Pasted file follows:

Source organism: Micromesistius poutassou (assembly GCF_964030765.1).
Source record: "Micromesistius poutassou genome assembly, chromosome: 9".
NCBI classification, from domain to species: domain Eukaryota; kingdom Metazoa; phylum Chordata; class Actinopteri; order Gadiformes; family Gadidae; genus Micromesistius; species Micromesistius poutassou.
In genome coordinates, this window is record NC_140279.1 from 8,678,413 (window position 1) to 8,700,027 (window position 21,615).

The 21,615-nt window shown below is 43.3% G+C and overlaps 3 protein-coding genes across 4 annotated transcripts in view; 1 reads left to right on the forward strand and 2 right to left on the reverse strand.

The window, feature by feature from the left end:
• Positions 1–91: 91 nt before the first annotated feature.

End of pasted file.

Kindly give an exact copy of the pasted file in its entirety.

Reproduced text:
Source organism: Micromesistius poutassou (assembly GCF_964030765.1).
Source record: "Micromesistius poutassou genome assembly, chromosome: 9".
NCBI classification, from domain to species: domain Eukaryota; kingdom Metazoa; phylum Chordata; class Actinopteri; order Gadiformes; family Gadidae; genus Micromesistius; species Micromesistius poutassou.
In genome coordinates, this window is record NC_140279.1 from 8,678,413 (window position 1) to 8,700,027 (window position 21,615).

The 21,615-nt window shown below is 43.3% G+C and overlaps 3 protein-coding genes across 4 annotated transcripts in view; 1 reads left to right on the forward strand and 2 right to left on the reverse strand.

The window, feature by feature from the left end:
• Positions 1–91: 91 nt before the first annotated feature.